After hosting her very own show at the El Club I had to interview this budding Detroit rapper The Crimson Alchemist. Always equipped with a huge smile and a light aura her lyrics make you look into yourself and think where your life is going. Her recent ep “The Elite 4” gives you a glimpse at her versatile talent and phenomenal storytelling. She stands amongst Queens as a woman in hip-hop and brings her vulnerability and love to each song she spits on.
What inspired your name The Crimson Alchemist?
For those that don’t know, I love anime. If I’m not working on music or at work, I’m more than likely watching anime (laughs). One of my favorites is Fullmetal Alchemist: Brotherhood and a favorite character of mine from the show shares the same name. Plus I like to compare the way I put my lyrics together to that of an Alchemist. Also, my favorite color is red.
When did you first know you wanted to become a rapper?
Back in high school, I’d skip class just to go to the lunch room and rap with some of my classmates. Back then it was just a hobby. Once the second semester of the senior year came around, everyone started to get ready for our mock election Grammys. They had a category for “Class Rapper”, and at first I wasn’t going to submit to run, mainly because I didn’t think that I could win. So, of course, my friends pressured me into doing it, and to my surprise, I actually won! After that happened, I thought to myself and said, “Damn, I think I can do this for the rest of my life”. I’ve always written since I was about eight, but it took 9 years for me to finally realize that this was my calling.
How have you changed as an artist from your first song to now?
The first song I ever recorded was to Rihanna’s song “Hard”, and to this day, it’s probably still one of my favorite songs that I’ve ever recorded! However, you can definitely hear how timid I was back then. On top of that, this was before I got introduced to the proper way of recording, and how important it is to mix and master your music. All my homeboy’s and I did back then got a mic, recorded it on Garage Band, and uploaded it to YouTube. Since then I’ve changed tremendously. There’s more confidence behind the lyrics I rap, I’ve developed my own style as far as flow, and I definitely get my songs professionally mixed and mastered now! Back then I was more of a “but what if this doesn’t work” type of person. Now I’m more of a “This will work because I’m doing things the way I want” and “There’s no room for errors, so I’m gonna keep going until it’s right” type of person.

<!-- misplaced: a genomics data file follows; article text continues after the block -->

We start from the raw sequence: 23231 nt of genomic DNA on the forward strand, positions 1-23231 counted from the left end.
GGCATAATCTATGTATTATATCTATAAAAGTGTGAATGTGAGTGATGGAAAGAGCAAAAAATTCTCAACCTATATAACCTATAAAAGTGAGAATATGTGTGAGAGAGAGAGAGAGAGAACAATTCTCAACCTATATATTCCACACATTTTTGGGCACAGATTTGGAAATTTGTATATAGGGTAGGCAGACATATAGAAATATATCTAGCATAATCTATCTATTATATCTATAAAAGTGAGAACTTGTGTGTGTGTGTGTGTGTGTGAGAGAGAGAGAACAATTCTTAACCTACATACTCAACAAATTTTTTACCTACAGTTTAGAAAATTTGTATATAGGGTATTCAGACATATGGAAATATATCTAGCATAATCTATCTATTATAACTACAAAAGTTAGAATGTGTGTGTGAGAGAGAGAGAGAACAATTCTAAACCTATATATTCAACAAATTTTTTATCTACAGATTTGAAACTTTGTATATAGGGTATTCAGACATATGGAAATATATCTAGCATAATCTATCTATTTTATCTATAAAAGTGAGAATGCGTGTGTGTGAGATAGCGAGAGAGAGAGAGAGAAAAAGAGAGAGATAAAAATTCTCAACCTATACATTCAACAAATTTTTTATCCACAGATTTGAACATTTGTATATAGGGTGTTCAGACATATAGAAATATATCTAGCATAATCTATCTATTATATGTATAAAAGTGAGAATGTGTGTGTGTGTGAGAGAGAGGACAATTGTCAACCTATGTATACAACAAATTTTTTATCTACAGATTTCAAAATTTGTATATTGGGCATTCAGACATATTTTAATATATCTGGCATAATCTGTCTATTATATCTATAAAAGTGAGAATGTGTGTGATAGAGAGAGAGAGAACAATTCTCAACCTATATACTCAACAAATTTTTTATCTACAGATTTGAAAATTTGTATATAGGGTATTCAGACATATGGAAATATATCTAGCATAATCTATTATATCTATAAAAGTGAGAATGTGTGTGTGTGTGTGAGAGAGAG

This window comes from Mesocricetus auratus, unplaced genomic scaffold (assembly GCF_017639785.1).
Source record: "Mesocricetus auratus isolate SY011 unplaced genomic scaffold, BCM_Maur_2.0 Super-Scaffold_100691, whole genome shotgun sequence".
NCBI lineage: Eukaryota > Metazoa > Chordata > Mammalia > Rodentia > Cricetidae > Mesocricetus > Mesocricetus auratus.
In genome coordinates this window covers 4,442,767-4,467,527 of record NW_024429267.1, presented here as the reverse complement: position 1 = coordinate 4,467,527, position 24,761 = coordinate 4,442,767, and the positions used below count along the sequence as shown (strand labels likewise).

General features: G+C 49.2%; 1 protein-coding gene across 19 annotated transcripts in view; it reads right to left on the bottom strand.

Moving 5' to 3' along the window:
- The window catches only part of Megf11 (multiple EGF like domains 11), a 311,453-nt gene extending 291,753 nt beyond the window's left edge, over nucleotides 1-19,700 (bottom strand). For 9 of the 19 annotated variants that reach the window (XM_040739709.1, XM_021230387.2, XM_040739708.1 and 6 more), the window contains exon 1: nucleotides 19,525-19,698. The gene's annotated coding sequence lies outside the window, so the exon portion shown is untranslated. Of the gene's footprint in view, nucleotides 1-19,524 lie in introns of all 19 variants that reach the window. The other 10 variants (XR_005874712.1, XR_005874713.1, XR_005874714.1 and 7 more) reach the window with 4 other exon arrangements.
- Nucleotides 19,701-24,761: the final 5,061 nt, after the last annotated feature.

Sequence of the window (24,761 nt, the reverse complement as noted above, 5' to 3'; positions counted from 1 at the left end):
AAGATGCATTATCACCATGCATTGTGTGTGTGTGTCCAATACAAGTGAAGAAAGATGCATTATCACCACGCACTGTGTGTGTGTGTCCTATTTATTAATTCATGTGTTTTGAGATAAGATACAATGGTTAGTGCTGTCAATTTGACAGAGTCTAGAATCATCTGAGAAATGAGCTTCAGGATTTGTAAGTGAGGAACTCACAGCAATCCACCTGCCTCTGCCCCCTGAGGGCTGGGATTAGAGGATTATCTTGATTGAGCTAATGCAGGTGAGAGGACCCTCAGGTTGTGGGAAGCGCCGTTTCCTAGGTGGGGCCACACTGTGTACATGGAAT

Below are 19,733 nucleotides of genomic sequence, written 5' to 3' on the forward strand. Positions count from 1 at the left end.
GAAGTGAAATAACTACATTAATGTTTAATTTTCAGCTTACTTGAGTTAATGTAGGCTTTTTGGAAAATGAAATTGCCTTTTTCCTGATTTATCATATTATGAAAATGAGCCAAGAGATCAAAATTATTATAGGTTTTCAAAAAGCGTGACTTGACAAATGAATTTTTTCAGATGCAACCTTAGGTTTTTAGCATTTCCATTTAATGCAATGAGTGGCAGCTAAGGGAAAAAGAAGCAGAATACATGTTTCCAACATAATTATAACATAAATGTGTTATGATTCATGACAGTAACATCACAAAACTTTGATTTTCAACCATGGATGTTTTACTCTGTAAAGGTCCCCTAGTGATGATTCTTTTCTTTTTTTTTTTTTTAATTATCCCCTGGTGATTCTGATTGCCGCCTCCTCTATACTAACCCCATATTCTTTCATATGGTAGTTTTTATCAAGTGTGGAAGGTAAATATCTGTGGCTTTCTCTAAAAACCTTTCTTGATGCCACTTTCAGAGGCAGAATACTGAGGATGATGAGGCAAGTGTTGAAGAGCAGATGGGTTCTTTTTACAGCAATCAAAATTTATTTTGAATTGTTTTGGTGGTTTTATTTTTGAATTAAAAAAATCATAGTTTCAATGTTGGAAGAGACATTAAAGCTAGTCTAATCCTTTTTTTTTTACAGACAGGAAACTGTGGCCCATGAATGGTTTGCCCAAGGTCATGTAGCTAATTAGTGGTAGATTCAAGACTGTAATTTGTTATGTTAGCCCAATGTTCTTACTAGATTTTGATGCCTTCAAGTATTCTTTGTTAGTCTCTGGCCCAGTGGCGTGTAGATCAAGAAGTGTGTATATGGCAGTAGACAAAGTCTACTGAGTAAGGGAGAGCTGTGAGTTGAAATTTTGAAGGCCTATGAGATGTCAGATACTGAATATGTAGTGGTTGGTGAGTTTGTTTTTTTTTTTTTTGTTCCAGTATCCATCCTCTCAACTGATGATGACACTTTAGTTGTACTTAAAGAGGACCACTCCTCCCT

You recently dropped a new project called “The Elite 4”, what was your inspiration behind the project?
The Elite 4” was inspired by my love for cartoons, anime and pop culture. Being a fan of Pokémon video games growing up, I got the title from that: at the end of each game, you have to go up against the four best Pokémon trainers in the league. Each trainer specializes in a different type of Pokémon. So I created four entirely different songs, including a bonus track, and put them all together.
What song on the album are you most proud of?
Damn, now that’s a tough one (laughs). If I had to choose, it’ll have to be “Euphoria” ft. Dalas Armand. I’ve always liked songs that got personal and made you think, “Damn, I can relate to that line so much”. Those are the songs that have that longevity to them. Ten years from now someone can listen to that song, and in a sense, time travel to the first time they heard it, and be reminded of what they were going through back then. Making music that people can relate to is super important to me. I feel obligated to do it because maybe if someone hears the shit that I go through, then it’ll make them feel better about what’s going on in their lives and that it’s possible to turn their negatives into positives.